Would You Kick This Out of Your Greenhouse?


Sculpture by Tess Dalhgren PHOTO BY DEREK LACTAOEN

That's what happened at Humboldt State University, home to the largest undergraduate botany program in the country.  The sculpture was placed in the greenhouse as part of a campus-wide sculpture walk designed to display student art at 60 different locations around campus.  It's up to the campus building coordinators to decide whether the art submitted to their building is appropriate.  In this case, the greenhouse manager himself thought that, being a college campus, art should be seen and discussed, but no, it had to go.

Here's a smart and well-reasoned discussion of the issue from journalism professor and columnist Marcy Burstiner.  She thinks that student art needs to be exhibited, failing any concerns about safety, space limitations, logistics, etc.  As it is, this piece has been moved to the university gallery so that it can, in fact, be seen.

I have to say–I find this piece to be not in the least bit shocking.  Like, not at all.  We've got a torso, we've got a big vine, we have an obvious statement of some sort about plants and sex–so what?  A greenhouse is lurid enough already; this hardly tarts it up more than the orchids and pitcher plants already do.

Your thoughts?


  1. I find it disturbing in a creepy sci-fi kind of way which means it should stay. It will get more exposure in the university gallery though. The colors and general movement of the piece also totally remind me of a carrot and that idea may be more pronounced in a green house setting.

  2. Some think it’s art. I think it is a piece of crap. Letting this student keep this idiotic piece of waste anywhere in public furthers the entitlement generation.

    Should not that stuff have been recycled and put to better use. There is nothing sustainable about art
    The TROLL

  3. I love it. I immediately wondered how she made it and using what materials. The umbilicus-stem-penis is genius. Art is supposed to make us uncomfortable and shake us out of our day to day stupor.

  4. I have to agree that some art should provoke a response. Instead of being able to say “oh that’s nice” people would actually discuss this piece. Even if I don’t like some sculptures, that doesn’t mean that they shouldn’t be seen. Shaking things up is a good thing.

  5. I’m not shocked at the art, and I’m not shocked that it caused some controversy. What I AM really shocked about is this comment by one of your regular gadflies:

    “There is nothing sustainable about art.”

    But why am I shocked? I know there is ignorance everywhere and I know that some people enjoy revealing their ignorance — it generates comments like the one I’m typing right now. I guess I’m just constantly shocked at the depth of ignorance. Or am I confusing stupidity with ignorance? Obviously I need more coffee. [apologies for the off-topic rant but it’s Amy’s fault]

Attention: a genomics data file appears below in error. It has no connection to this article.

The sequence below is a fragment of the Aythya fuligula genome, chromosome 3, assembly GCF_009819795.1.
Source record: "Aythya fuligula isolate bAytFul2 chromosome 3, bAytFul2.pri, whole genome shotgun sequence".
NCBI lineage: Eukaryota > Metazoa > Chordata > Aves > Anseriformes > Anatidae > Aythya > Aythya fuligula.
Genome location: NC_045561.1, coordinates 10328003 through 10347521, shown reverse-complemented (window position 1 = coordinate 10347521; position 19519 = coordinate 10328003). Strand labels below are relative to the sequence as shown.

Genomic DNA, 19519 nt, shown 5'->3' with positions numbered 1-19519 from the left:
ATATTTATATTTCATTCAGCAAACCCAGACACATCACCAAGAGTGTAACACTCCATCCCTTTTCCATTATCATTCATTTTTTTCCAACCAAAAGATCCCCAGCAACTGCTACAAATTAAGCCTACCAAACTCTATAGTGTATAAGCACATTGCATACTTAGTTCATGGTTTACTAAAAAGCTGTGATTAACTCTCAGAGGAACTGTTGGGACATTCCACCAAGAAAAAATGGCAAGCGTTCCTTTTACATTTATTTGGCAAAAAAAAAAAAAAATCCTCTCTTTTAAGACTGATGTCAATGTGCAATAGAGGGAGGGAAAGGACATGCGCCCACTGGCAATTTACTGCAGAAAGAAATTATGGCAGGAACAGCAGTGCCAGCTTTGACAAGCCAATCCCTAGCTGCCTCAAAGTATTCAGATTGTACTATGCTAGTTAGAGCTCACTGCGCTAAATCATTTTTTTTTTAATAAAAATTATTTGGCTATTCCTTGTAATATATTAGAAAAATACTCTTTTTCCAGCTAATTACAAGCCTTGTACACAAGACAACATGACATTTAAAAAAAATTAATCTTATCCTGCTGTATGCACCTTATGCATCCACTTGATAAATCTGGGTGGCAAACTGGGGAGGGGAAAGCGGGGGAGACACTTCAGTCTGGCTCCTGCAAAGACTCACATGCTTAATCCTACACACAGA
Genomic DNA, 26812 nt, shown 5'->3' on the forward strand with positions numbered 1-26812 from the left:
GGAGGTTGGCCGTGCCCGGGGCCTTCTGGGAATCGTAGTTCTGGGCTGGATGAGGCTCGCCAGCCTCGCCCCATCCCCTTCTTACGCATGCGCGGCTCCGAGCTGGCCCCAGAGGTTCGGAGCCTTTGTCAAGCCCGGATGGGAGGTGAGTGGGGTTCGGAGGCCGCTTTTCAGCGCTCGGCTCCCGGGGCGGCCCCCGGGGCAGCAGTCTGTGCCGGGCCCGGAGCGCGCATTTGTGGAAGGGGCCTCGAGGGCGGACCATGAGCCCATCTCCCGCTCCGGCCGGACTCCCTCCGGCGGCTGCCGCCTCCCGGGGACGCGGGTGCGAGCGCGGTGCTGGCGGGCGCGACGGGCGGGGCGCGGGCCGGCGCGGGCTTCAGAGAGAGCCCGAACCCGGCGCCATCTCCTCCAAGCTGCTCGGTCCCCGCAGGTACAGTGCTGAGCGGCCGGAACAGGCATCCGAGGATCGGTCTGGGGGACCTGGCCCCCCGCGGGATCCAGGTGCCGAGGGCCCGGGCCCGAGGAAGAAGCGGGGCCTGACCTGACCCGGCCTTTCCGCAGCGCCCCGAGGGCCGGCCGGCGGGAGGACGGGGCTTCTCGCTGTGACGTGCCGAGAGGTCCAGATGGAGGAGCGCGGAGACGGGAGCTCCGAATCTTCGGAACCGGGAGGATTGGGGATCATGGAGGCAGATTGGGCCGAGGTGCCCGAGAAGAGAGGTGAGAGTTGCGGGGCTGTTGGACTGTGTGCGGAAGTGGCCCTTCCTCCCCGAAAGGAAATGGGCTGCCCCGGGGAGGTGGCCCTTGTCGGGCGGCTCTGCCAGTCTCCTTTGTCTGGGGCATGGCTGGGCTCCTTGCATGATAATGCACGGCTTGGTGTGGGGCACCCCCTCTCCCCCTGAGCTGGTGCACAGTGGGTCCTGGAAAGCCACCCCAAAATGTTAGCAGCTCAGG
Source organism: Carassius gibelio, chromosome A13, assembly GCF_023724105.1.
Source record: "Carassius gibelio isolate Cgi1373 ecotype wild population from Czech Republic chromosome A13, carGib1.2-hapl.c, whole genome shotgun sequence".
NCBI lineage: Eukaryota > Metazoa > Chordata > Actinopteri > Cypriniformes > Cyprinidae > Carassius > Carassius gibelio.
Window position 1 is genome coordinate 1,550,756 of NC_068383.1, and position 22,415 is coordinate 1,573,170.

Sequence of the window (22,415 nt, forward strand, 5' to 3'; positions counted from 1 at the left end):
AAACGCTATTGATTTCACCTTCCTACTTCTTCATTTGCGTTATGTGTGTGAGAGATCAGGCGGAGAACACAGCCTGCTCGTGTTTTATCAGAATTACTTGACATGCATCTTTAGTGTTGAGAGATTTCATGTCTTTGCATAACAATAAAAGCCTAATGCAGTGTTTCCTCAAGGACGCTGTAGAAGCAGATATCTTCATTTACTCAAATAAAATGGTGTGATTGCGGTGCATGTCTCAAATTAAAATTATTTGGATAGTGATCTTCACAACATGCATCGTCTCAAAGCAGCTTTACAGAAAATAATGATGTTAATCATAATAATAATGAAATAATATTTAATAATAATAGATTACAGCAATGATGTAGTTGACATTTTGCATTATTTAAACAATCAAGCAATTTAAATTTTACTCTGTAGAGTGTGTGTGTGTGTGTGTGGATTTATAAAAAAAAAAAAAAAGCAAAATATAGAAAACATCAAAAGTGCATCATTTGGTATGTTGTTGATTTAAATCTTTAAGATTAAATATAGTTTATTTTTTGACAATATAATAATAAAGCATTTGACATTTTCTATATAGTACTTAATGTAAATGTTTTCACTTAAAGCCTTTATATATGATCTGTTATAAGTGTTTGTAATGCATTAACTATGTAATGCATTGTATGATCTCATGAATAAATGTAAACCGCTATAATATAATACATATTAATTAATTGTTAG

6. “Art is supposed to make us uncomfortable”, Kelly? Really ?

    Saying this is what art should be is like saying all radio shows should be like Howard Stern’s. It must discomfit to be worthwhile.

    No. Maybe art is supposed to make us feel something – peaceful, happy, sad, shocked, angry, turned-on, what-have-you. But I’d say if the only thing art has the power to make us feel is discomfort, then it’s not really relevant & most people won’t seek it out. I have enough randomness in my life pulling me out of the “day-to-day stupor”.

    That said, I don’t find it offensive, but my children would. Likely my husband would, too. To me, it’s just weird.

  7. I have no problem with it in a gallery setting but in a greenhouse? Maybe it’s just because I used to work in a greenhouse but I don’t want your stuff in my way when I’m trying to get work done whether it’s a backpack or a statement.

  8. I don’t find it to have much artistic merit, but then again I didn’t find Mapplethorpe’s “bull whip up the ass hole” to have much artistic value either.
    The only way I would have this in my greenhouse is if it came with a fully loaded automated injection feeding irrigation system. Then I would see the value in it.
    Otherwise I view it for what it is, bad student work trying in vain to evoke attention to itself under the faux cover of art, it screams ‘notice me, notice me, notice me. – Not, ‘ look at my artistic talent’ .

  9. I’d kick it out of my greenhouse if I had one because it’d take up space that plants could be using.

    But I don’t find it offensive or shocking. In fact, I think it’s a bit trite — there is nothing either new or uncommon about art students making penis-centred art.

    (As an art student, lo these many years now, I painted still lives to distinguish myself from my penis-painting peers. Then I decided to major in English instead).

    However, the piece would amuse me as an outdoor installation, perhaps with pumpkins growing around it.

  10. I am not shocked by anything other than the fact that ‘it had to go’. I am not shocked that some persons posting comments did not like it. I think it is almost ugly, the si-fi-ness of it is unattractive to me.